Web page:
arr.names should have been arr.dtype.names in that pack_last_axis function


On Fri, 26 Jan 2018 at 12:45 Chris Barker <> wrote:
On Fri, Jan 26, 2018 at 10:48 AM, Allan Haldane <> wrote:
> What do folks think about a totuple() method — even before this I’ve
> wanted that. But in this case, it seems particularly useful.
Two thoughts:

1. `totuple` makes most sense for 2d arrays. But what should it do for
1d or 3+d arrays? I suppose it could make the last dimension a tuple, so
1d arrays would give a list of tuples of size 1.

I was thinking it would be exactly like .tolist() but with tuples -- so you'd get tuples all the way down (or is that turtles?)

IN this use case, it would have saved me the generator expression:

(tuple(r) for r in arr)

not a huge deal, but it would be nice to not  have to write that, and to have the looping be in C with no intermediate array generation.

2. structured array's .tolist() already returns a list of tuples. If we
have a 2d structured array, would it add one more layer of tuples?

no -- why? it would return a tuple of tuples instead.
would raise an exception if read back in by `np.array` with the same dtype.

Hmm -- indeed, if the top-level structure is a tuple, the array constructor gets confused:

This works fine -- as it should:

In [84]: new_full = np.array(full.tolist(), full.dtype)

But this does not:

In [85]: new_full = np.array(tuple(full.tolist()), full.dtype)


ValueError                                Traceback (most recent call last)

<ipython-input-85-c305063184ff> in <module>()

----> 1 new_full = np.array(tuple(full.tolist()), full.dtype)

ValueError: could not assign tuple of length 4 to structure with 2 fields.

I was hoping it would dig down to the inner structures looking for a match to the dtype, rather than looking at the type of the top level. Oh well.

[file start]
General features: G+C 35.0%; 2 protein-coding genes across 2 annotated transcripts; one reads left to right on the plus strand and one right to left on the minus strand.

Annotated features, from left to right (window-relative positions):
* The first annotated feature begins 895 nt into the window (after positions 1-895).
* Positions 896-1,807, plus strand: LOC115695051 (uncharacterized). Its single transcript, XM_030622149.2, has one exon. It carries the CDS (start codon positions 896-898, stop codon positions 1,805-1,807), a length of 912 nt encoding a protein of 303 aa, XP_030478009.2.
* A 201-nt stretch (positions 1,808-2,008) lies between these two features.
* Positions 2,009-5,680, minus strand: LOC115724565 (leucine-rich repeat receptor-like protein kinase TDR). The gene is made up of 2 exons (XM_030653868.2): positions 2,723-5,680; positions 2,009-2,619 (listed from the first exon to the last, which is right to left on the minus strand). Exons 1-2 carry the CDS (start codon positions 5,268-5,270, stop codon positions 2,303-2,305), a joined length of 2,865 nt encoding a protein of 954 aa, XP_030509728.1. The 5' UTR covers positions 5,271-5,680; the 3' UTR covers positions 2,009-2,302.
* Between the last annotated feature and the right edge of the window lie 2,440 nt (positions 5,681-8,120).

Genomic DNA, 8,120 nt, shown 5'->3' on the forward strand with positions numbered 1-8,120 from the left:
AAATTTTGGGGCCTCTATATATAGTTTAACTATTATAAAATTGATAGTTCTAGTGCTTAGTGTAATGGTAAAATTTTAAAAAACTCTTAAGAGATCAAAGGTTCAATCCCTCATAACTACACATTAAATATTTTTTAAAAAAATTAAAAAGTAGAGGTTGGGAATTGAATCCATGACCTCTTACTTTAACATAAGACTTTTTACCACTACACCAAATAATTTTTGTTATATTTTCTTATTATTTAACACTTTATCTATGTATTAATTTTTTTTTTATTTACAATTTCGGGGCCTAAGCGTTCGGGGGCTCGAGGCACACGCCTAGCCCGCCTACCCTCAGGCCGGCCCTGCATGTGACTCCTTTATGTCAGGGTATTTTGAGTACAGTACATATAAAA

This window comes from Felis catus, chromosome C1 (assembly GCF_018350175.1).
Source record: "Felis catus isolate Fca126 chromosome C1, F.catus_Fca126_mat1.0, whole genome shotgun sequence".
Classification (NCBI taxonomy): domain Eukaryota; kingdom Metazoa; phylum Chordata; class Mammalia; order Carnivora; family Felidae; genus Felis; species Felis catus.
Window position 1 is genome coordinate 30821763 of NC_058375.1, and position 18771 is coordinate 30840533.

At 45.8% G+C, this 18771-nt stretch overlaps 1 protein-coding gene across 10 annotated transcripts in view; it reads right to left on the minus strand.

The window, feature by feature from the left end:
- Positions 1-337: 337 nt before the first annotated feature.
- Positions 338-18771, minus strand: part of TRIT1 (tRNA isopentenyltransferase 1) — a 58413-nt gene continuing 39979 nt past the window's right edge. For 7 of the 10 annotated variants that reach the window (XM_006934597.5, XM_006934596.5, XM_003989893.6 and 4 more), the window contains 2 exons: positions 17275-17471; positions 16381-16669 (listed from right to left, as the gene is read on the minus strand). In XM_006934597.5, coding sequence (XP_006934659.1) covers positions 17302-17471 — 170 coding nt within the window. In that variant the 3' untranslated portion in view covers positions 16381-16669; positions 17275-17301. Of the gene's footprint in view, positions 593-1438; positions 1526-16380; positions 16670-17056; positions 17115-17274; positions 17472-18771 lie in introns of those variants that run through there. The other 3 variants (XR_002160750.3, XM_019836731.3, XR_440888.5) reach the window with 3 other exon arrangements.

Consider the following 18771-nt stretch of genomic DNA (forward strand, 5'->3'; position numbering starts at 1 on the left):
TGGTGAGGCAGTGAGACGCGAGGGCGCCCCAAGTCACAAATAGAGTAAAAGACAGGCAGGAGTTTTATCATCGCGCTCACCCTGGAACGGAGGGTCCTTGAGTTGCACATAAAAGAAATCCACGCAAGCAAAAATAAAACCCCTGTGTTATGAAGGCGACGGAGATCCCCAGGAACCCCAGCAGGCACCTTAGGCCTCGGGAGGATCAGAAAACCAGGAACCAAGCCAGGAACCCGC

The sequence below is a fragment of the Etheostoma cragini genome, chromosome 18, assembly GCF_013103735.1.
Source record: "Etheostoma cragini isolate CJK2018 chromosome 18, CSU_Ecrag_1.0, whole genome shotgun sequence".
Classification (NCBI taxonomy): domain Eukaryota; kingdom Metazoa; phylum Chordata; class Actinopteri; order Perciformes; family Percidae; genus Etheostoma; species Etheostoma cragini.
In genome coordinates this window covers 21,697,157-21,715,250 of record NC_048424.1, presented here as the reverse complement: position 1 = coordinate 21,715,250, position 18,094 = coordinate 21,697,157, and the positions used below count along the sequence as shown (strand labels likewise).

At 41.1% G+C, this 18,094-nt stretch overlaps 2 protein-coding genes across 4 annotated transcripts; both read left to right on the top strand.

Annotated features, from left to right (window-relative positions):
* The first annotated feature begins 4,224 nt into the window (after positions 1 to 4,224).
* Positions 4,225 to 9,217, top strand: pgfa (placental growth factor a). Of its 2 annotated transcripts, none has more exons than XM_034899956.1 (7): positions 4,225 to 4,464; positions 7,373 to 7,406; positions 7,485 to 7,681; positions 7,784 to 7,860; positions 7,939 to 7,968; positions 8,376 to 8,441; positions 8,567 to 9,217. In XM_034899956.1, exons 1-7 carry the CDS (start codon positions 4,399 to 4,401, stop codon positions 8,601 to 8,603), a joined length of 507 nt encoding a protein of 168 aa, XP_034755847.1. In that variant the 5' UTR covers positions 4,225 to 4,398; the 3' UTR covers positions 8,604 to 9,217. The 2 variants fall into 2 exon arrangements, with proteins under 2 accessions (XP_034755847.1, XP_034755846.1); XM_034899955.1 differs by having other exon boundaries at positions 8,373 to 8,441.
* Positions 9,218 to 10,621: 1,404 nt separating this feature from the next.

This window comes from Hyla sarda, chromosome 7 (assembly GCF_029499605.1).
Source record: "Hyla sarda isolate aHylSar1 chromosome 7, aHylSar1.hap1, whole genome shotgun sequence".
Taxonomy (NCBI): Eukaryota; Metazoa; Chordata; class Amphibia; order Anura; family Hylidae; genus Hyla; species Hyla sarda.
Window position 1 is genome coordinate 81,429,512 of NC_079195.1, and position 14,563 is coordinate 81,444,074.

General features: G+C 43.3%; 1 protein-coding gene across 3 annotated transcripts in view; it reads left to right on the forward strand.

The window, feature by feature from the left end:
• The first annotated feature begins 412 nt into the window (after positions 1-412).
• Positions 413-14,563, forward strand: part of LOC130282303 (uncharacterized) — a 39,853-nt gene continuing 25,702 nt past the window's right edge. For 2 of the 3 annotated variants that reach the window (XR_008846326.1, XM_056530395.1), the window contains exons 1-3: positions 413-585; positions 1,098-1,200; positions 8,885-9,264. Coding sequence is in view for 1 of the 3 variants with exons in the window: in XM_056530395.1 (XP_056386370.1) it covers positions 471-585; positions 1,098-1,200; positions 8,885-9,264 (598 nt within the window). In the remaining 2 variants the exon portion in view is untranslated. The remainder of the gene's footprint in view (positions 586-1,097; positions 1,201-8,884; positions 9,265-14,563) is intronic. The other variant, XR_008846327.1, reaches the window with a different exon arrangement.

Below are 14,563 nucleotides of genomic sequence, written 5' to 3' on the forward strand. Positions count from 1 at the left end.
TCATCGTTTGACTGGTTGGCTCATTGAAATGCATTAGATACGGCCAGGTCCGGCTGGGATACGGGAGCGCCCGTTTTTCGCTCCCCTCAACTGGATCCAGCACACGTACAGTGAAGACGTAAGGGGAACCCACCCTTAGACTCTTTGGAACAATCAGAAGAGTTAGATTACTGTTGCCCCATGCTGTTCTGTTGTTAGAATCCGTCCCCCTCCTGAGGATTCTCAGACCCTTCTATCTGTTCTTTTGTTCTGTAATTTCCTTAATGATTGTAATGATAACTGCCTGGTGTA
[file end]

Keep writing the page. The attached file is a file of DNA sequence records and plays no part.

So yeah, not sure where you would go from tuple to list -- probably at the bottom level, but that may not always be unambiguous.

These points make me think that instead of a `.totuple` method, this
might be more suitable as a new function in np.lib.recfunctions.

I don't seem to have that module -- and I'm running 1.14.0 -- is this a new idea?
If the
goal is to help manipulate structured arrays, that submodule is
appropriate since it already has other functions do manipulate fields in
similar ways. What about calling it `pack_last_axis`?

def pack_last_axis(arr, names=None):
    if arr.names:
        return arr
    names = names or ['f{}'.format(i) for i in range(arr.shape[-1])]
    return arr.view([(n, arr.dtype) for n in names]).squeeze(-1)

Then you could do:

    >>> pack_last_axis(uv).tolist()

to get a list of tuples.

not sure what idea is here -- in my example, I had a regular 2-d array, so no names:

In [90]: pack_last_axis(uv)


AttributeError                            Traceback (most recent call last)

<ipython-input-90-a75ee44c8401> in <module>()

----> 1 pack_last_axis(uv)

<ipython-input-89-cfbc76779d1f> in pack_last_axis(arr, names)

      1 def pack_last_axis(arr, names=None):

----> 2     if arr.names:

      3         return arr

      4     names = names or ['f{}'.format(i) for i in range(arr.shape[-1])]

      5     return arr.view([(n, arr.dtype) for n in names]).squeeze(-1)

AttributeError: 'numpy.ndarray' object has no attribute 'names'

So maybe you meants something like:

In [95]: def pack_last_axis(arr, names=None):

    ...:     try:

    ...:         arr.names

    ...:         return arr

    ...:     except AttributeError:

    ...:         names = names or ['f{}'.format(i) for i in range(arr.shape[-1])]

    ...:         return arr.view([(n, arr.dtype) for n in names]).squeeze(-1)

which does work, but seems like a convoluted way to get tuples!

However, I didn't actually need tuples, I needed something I could pack into a stuctarray, and this does work, without the tolist:

full = np.array(zip(time, pack_last_axis(uv)), dtype=dt)

So maybe that is the way to go.

I'm not sure I'd have thought to look for this function, but what can you do?

Thanks for your attention to this,



Christopher Barker, Ph.D.

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